Police patrols would curb bad drivers
My immediate reaction to the visitor’s observations in The Royal Gazette of February 16 concerning the confusing and dangerous aspects of riding on Bermuda’s roads, was that he hit the nail on the head.
Instead of disputing the facts as pointed out by a person with no axe to grind or anything to gain, police inspector Robert Cardwell should just ask himself and his department how they could do better. And do it.
I have been on the island often in the past 20 or so years visiting friends and extended family, and I too have noted the lack of police presence on the roads. I have never seen one patrolling the roads. A police car could be parked at strategic spots and at key hours of the day to help to curb recklessness. I long ago lost my nerve for hiring any two-wheeled vehicle for getting around, realising the danger I would be putting myself into.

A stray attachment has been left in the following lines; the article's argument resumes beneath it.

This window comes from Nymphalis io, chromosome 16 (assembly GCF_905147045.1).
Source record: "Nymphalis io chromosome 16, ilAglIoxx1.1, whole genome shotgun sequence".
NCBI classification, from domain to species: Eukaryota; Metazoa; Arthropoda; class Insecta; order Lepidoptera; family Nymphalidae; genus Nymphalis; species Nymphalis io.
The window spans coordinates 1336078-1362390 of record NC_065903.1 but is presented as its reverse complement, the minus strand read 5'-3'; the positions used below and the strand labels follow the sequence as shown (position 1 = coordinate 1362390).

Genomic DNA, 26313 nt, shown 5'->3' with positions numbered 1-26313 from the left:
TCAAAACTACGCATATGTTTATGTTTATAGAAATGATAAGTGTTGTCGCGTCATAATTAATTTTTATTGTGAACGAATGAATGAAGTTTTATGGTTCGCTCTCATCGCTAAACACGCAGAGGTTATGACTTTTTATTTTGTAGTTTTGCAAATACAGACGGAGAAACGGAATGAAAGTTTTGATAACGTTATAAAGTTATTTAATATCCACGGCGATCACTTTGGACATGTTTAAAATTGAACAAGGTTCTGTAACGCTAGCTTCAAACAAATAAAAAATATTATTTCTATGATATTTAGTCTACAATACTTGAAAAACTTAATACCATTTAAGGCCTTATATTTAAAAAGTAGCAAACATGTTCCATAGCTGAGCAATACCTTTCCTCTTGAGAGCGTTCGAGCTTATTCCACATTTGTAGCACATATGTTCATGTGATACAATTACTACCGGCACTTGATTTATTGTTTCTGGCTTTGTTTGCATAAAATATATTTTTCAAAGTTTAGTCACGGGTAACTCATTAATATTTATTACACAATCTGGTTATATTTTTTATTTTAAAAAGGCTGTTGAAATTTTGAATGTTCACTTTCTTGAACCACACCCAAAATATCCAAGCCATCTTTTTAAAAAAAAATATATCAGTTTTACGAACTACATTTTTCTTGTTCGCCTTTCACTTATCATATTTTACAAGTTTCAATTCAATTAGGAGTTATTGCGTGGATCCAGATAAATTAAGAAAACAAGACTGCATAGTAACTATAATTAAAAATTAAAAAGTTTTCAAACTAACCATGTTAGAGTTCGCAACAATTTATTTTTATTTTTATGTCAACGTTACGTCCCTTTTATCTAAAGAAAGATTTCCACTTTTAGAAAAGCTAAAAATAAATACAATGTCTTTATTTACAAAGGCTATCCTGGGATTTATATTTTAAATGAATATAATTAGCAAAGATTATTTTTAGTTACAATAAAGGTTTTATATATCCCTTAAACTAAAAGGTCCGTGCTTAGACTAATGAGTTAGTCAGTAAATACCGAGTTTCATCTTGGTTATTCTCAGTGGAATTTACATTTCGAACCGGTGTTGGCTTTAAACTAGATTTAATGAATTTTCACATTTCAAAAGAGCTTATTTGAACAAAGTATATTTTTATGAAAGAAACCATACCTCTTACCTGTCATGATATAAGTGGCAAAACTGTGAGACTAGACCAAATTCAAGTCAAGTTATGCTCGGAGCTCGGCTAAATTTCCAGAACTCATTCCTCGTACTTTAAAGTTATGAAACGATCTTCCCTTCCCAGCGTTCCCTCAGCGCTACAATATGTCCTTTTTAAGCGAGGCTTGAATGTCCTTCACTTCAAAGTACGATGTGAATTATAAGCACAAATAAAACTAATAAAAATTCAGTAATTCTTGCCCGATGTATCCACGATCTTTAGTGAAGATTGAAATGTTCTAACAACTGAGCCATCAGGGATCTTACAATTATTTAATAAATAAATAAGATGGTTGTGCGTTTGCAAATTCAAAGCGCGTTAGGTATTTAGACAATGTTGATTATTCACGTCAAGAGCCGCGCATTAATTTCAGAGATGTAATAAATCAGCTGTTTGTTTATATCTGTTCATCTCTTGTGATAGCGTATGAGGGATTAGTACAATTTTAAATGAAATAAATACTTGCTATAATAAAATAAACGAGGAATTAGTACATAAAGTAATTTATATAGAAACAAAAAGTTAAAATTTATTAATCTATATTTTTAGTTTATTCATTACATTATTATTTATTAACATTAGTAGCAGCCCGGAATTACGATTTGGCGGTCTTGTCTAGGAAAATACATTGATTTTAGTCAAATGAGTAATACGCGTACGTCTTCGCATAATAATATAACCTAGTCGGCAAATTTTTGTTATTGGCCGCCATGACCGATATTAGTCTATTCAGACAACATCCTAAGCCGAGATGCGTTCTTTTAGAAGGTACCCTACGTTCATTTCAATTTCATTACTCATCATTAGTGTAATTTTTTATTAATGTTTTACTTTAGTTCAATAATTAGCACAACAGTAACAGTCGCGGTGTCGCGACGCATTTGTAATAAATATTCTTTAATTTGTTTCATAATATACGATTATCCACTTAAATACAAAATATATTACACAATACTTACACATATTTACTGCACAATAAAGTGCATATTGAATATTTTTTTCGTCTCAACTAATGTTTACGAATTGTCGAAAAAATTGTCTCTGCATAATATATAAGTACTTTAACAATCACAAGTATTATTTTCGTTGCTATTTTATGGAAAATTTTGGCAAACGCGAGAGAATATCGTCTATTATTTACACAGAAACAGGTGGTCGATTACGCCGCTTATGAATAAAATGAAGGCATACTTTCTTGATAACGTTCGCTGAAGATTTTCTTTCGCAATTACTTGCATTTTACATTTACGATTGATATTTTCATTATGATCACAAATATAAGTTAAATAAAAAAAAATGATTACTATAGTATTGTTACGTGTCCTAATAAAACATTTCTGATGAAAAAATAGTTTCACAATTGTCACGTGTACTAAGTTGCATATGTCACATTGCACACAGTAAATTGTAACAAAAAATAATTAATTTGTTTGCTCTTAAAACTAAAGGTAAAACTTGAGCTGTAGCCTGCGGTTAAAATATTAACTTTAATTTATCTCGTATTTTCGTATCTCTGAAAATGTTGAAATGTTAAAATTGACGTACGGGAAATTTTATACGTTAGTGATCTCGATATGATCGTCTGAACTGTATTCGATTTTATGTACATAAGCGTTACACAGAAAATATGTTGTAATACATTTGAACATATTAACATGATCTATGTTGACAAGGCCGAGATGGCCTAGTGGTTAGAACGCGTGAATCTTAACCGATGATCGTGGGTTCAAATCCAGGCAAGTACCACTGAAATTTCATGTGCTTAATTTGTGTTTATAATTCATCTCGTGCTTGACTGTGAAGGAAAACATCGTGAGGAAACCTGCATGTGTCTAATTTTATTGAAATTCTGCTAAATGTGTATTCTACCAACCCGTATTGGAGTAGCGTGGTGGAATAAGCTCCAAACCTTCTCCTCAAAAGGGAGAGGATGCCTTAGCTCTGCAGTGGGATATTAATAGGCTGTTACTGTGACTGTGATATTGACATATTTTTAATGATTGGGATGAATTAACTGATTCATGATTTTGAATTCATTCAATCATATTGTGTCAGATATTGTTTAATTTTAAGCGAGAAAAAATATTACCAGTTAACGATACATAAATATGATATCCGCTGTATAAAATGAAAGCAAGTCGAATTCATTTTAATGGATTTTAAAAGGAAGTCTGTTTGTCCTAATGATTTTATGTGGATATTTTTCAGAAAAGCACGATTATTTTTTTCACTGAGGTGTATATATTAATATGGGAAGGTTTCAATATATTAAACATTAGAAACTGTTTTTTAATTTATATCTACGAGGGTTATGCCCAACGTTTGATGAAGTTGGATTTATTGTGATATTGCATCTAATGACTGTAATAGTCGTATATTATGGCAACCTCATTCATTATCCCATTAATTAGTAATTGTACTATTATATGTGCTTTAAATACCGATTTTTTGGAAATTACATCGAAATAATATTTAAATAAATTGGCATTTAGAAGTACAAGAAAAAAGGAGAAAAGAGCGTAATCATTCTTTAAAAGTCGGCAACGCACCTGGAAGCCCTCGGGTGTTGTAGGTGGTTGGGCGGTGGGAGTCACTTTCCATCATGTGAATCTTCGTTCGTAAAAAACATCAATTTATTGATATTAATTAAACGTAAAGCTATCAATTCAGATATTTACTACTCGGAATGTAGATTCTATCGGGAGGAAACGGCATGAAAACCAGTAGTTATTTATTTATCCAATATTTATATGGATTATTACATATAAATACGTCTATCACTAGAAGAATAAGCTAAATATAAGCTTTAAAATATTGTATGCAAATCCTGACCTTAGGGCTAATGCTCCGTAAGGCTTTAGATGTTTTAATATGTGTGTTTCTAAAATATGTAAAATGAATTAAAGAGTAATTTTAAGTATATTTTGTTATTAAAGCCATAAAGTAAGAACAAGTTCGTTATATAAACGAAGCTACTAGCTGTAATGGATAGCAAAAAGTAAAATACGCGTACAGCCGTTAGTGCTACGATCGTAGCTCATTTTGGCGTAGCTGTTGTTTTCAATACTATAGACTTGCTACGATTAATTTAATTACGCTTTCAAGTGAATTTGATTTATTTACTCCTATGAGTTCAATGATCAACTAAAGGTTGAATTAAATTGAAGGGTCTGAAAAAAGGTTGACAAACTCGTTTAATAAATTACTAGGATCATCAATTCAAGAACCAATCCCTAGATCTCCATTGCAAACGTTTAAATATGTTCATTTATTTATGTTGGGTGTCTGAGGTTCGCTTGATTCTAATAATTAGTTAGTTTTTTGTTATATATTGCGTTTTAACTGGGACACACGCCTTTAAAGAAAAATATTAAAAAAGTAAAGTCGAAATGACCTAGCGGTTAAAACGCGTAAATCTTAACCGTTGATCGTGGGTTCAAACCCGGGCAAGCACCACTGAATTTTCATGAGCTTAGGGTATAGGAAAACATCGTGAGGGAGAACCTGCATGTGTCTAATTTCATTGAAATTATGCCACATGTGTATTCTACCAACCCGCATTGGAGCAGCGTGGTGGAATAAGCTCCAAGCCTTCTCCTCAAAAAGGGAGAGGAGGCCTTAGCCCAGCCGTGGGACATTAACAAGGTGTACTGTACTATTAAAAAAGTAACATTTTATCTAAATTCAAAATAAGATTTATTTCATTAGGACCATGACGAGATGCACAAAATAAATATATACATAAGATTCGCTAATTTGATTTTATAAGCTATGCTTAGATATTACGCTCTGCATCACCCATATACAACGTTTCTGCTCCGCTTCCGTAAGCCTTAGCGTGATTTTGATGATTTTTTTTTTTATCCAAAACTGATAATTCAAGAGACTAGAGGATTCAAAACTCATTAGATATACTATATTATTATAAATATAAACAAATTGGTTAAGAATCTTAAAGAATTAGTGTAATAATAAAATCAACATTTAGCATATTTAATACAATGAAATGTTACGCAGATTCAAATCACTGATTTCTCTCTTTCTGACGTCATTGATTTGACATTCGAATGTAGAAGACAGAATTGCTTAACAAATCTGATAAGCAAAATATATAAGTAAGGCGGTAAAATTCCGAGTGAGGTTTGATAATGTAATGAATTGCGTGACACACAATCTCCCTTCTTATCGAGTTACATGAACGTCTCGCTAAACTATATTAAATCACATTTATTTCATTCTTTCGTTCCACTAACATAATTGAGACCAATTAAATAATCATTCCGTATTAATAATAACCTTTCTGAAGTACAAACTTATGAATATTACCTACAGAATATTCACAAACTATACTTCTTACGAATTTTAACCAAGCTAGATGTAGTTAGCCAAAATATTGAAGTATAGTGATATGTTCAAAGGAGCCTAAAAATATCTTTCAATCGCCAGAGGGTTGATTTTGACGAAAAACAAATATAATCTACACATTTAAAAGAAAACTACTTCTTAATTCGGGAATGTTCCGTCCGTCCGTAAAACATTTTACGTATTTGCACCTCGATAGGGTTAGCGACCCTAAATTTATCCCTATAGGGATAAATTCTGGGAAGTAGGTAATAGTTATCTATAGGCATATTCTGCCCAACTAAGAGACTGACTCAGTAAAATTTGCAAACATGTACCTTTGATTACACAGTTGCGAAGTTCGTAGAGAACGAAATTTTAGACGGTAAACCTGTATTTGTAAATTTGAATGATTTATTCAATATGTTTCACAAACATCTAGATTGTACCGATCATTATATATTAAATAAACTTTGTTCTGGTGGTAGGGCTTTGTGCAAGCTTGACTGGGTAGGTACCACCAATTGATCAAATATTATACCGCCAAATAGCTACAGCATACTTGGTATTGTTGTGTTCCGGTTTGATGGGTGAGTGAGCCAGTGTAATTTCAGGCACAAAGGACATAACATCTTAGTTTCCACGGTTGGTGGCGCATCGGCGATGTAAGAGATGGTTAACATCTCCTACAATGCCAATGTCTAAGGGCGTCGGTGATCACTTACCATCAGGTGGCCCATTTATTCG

If word gets around about the shocking number of road deaths on the island, Bermuda’s tourism numbers would surely decrease. The powers that be allowed this industry to sink before when the financial companies arrived — that was to be the new focus — and the island population paid the price in lack of jobs in the tourist-service industry. It could happen again if you’re not careful.
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